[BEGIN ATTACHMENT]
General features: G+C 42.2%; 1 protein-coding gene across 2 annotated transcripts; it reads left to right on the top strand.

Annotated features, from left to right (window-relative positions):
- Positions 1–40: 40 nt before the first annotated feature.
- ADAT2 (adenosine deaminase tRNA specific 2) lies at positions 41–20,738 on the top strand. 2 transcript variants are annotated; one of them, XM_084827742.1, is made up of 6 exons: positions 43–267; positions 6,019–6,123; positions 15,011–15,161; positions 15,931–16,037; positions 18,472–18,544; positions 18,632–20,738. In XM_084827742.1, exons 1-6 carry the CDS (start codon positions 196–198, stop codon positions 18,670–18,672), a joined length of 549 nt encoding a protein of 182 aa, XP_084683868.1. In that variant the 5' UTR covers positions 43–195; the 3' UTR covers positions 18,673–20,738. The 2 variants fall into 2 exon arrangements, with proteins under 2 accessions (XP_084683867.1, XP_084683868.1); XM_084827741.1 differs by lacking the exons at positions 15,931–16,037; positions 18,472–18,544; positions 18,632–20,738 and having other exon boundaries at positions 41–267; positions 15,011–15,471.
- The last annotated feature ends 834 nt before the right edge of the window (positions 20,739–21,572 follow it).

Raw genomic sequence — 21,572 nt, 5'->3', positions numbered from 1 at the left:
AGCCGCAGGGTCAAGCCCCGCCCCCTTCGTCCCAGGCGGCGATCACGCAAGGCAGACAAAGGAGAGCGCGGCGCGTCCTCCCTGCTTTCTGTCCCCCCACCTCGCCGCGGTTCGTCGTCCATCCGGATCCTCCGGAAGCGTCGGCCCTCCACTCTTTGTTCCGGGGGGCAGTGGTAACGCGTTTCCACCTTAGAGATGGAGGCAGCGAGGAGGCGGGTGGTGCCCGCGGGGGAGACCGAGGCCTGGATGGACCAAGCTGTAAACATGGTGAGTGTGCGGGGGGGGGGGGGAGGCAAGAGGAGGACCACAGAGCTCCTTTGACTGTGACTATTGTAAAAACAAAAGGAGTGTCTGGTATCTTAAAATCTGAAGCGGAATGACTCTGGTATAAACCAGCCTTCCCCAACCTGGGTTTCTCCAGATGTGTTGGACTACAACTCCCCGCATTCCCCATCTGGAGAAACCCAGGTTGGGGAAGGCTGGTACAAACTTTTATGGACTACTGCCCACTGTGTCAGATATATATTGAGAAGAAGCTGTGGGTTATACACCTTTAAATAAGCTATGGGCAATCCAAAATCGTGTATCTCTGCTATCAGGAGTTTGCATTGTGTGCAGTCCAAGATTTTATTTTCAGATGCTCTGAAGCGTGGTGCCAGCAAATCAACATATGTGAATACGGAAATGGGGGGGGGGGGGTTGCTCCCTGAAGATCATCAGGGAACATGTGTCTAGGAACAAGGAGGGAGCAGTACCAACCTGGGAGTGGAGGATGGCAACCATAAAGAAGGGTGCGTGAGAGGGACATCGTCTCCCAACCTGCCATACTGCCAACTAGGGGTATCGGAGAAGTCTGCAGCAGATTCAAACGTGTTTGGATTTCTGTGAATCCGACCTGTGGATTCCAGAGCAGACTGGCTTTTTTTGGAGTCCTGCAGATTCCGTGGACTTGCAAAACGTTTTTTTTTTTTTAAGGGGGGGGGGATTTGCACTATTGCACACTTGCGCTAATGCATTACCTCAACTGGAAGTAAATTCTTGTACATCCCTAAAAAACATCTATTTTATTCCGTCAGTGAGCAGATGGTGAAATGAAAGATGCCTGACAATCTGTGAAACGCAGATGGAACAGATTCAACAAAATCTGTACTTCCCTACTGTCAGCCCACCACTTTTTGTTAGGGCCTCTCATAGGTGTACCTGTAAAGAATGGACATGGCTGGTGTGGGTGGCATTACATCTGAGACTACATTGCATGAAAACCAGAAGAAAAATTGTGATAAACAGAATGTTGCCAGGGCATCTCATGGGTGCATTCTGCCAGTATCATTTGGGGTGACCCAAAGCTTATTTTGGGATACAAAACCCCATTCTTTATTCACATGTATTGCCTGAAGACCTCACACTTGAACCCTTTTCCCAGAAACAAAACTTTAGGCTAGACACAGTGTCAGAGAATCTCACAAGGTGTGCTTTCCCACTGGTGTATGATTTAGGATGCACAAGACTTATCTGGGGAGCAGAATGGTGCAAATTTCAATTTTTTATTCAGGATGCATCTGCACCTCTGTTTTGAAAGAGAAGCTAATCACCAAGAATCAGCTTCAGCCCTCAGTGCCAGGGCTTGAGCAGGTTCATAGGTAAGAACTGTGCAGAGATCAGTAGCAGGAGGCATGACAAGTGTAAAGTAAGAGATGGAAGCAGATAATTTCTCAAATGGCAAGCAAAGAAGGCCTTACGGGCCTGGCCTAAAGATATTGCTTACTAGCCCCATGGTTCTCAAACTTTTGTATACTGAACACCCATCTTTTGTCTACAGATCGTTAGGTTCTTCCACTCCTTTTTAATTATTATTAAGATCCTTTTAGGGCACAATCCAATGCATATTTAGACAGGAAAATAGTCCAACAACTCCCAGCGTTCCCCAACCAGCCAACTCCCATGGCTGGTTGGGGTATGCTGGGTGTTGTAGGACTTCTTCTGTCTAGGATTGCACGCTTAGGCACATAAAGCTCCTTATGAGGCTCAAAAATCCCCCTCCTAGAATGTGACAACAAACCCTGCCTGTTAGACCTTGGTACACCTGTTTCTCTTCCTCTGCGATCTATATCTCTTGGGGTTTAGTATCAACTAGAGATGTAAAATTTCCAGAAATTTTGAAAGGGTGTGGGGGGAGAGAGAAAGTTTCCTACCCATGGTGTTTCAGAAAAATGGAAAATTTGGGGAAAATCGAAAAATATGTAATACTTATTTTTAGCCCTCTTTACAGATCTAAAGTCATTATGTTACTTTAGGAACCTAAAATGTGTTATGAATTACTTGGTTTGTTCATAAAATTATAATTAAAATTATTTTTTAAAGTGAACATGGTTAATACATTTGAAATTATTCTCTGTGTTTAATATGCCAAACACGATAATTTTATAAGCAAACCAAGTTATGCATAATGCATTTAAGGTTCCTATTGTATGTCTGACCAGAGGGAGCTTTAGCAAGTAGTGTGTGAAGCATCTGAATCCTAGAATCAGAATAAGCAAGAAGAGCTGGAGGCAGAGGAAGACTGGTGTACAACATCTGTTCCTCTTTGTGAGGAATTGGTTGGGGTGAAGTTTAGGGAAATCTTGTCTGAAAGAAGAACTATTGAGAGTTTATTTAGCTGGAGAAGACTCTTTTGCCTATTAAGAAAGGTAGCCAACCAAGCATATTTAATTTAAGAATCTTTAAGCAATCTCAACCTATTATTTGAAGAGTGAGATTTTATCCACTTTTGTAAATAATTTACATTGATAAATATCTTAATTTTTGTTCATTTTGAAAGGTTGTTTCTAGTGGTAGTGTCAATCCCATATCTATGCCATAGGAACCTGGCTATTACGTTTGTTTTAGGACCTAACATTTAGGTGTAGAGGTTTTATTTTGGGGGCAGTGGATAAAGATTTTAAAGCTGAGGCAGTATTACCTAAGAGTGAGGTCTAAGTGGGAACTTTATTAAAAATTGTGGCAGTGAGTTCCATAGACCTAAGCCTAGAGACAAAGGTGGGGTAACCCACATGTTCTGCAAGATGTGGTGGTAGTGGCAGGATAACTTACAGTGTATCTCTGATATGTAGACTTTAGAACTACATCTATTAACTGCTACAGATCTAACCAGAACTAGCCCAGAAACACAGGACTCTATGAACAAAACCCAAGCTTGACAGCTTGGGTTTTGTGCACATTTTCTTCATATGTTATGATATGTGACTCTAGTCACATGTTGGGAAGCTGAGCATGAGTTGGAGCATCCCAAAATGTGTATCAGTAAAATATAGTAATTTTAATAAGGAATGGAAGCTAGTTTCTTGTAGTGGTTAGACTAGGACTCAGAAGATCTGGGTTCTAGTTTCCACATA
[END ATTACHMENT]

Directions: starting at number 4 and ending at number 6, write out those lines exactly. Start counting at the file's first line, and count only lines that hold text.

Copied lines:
- ADAT2 (adenosine deaminase tRNA specific 2) lies at positions 41–20,738 on the top strand. 2 transcript variants are annotated; one of them, XM_084827742.1, is made up of 6 exons: positions 43–267; positions 6,019–6,123; positions 15,011–15,161; positions 15,931–16,037; positions 18,472–18,544; positions 18,632–20,738. In XM_084827742.1, exons 1-6 carry the CDS (start codon positions 196–198, stop codon positions 18,670–18,672), a joined length of 549 nt encoding a protein of 182 aa, XP_084683868.1. In that variant the 5' UTR covers positions 43–195; the 3' UTR covers positions 18,673–20,738. The 2 variants fall into 2 exon arrangements, with proteins under 2 accessions (XP_084683867.1, XP_084683868.1); XM_084827741.1 differs by lacking the exons at positions 15,931–16,037; positions 18,472–18,544; positions 18,632–20,738 and having other exon boundaries at positions 41–267; positions 15,011–15,471.
- The last annotated feature ends 834 nt before the right edge of the window (positions 20,739–21,572 follow it).

Raw genomic sequence — 21,572 nt, 5'->3', positions numbered from 1 at the left: